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‘By Zeus’
Of Naked Exercises: 2
© 2022 James LaFond
1. As arts and sciences we shall consider on the one hand, for example, the following: philosophy, artistic speech, occupation with poetry, music, geometry, and, by Zeus, astronomy too, if it be not carried to extremes. On the other hand, however, generalship of an army is also a science, and the following besides: the entire art of healing, painting, modeling, the types of sculpture, and engraving on stone or steel. To that which, on the contrary, is called handwork, art may properly belong, of course, in so far as with it a tool or implement is correctly finished; but let science be reserved for those occupations alone which I have named. I except navigation from handwork, since it implies an understanding of constellations, winds, and occult matters. It will be evident why I have stated this.2 As for gymnastics we designate it as a science, equal in rank to any other; and accordingly it is set forth in treatises for those who wish to apply themselves to it.
[This book is so sophistic, so academic, such a marker of masculine degradation and so fitting for a man who was the conversation companion of the wealthiest woman in a rotten empire. This is like reading a history of The London Prize Ring written by Queen Victoria’s librarian.]
The old gymnastics, for instance, produced such men as Milo [Sheep of Kroton, greatest wrestler of antiquity, 520 B.C.], Hipposthenes [Horse-strong of Sparta, second greatest wrestler of antiquity, 570s B.C.], Pulydamas [Many-subduer of Thessaly 400 B.C.], Promachos [frontlinefighter of Pellene, 400 B.C., defeated Polydamas], Glaukos [Gray-fish of Karystos, son of Demylos, and the athletes who lived still earlier than these, namely, Peleus, Theseus, and Herakles himself;
[Two different Herakles were said to have founded and rededicated the Olympic Agon.]
in our fathers’ time, there were still marvelous athletes, worthy to be remembered, though, to be sure, inferior;3 but, as it is now, such a change has been brought about in athletics
[Footnotes concerning translations in German and English redacted. These continue so thickly I will delete every one and stop noting the deletions.]
that the majority even feel an aversion toward lovers of gymnastic exercises.
[Asclepiades of Alexandria, in A.D. 196 and Damastratus, still fighting in 217 were prominent champions in the time of the author.]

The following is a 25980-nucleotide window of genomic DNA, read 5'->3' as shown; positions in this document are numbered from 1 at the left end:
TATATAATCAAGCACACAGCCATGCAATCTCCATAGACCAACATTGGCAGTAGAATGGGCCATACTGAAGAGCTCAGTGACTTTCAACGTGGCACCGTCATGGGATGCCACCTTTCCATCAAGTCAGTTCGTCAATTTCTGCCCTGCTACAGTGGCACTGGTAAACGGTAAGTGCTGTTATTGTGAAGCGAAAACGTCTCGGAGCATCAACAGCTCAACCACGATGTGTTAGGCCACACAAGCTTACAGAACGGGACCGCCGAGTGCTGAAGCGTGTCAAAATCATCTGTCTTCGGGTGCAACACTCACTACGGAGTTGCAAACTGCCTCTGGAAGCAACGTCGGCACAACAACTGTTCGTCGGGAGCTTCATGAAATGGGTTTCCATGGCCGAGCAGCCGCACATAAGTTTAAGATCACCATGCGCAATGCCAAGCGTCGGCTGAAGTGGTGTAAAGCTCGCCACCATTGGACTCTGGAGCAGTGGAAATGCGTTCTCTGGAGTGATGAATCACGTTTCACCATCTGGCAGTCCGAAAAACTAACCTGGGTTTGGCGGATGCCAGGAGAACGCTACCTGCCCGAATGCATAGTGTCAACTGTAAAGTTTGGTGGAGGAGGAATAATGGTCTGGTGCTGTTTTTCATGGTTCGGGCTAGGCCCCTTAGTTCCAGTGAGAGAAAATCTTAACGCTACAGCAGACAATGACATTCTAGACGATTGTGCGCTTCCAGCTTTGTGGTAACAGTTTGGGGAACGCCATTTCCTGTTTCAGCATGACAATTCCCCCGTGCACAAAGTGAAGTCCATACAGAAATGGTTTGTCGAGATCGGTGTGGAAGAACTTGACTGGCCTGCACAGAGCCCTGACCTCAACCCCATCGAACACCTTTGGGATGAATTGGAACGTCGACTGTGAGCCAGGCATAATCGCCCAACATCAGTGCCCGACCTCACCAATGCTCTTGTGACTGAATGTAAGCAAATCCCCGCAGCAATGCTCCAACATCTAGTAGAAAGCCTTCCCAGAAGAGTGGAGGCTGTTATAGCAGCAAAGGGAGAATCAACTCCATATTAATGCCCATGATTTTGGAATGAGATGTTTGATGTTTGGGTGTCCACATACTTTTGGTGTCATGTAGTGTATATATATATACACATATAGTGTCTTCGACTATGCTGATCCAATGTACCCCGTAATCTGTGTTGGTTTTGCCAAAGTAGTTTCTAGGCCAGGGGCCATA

2. I propose to show the reasons why this decline has come about, to set forth all I know for those who teach and those who practice gymnastics, and to break a lance on behalf of nature, which is being slandered because athletes of today are so much inferior to those of the past.
[This, in late antiquity, was symptom of professionalism breeding spectatorship over participation, as in our own decadent time. The best modern boxers fought between 1920 and 1950 though most boxing money has been made since then, beginning in earnest in the 1970s, and taking off in the 1980s, even as amateur fights and local training programs dry up for lack of participants and local involvement, polluting the talent well. The cult of celebrity which infected Imperial Rome every bit as much as Post Industrial America destroys the arts even as the top artists are worshipped, by severely limiting the pool of participants]
For still today she produces lions in no wise of lesser sort than formerly, and the appearance of dogs, horses, and bulls is the same; as for her treatment of trees, the vines and the fruit of fig trees are still the same; and, in gold, silver, and precious stones, she has altered nothing, but reproduces everything now the same as before, even as she herself has ordained.
As for athletes, so far as their earlier excellencies are concerned, they have not been left in the lurch by nature—for she still continues to create the courageous, well-formed, and alert, these being natural characteristics—but the lack of judicious training and vigorous exertion has, indeed, robbed nature of her power. How this has come to pass, I intend to show later;4 first, however, we shall give attention to the origin of running, boxing, wrestling, and the like, and when and where each had its beginning. The records of the Eleans will be kept constantly at hand, for of such matters one must speak most exactly.
[Elis was the small town that kept the Olympic sanctuary and officiated over the sacred contests.]
[What follows is an accounting of the legendry of athletic origins that will be placed in its own section. This is appearing overly academic and will no doubt be as far from actual combat practice as modern martial arts writing in our own sissy time is from self defense. Based on the length of the document and the enormous space granted to the history Philostratus’s work smacks of something a sports writer would present on how boxers boxed without having done it himself. I will make only limited comments on the history, of which I provided a much more comprehensive account in The Broken Dance.]
[Of special interest is the fact that Rome had become so decadent that even the Greek-speaking guardians of high culture, had to be given a lesson on the history of their own culture. Also, the impulse to resurrect combat arts speaks to a spread of sloth so deep and broad that even the slothful class dedicated to leisure were concerned over the softening of their class.]
Of Naked Exercises: 1
‘Of Contests’

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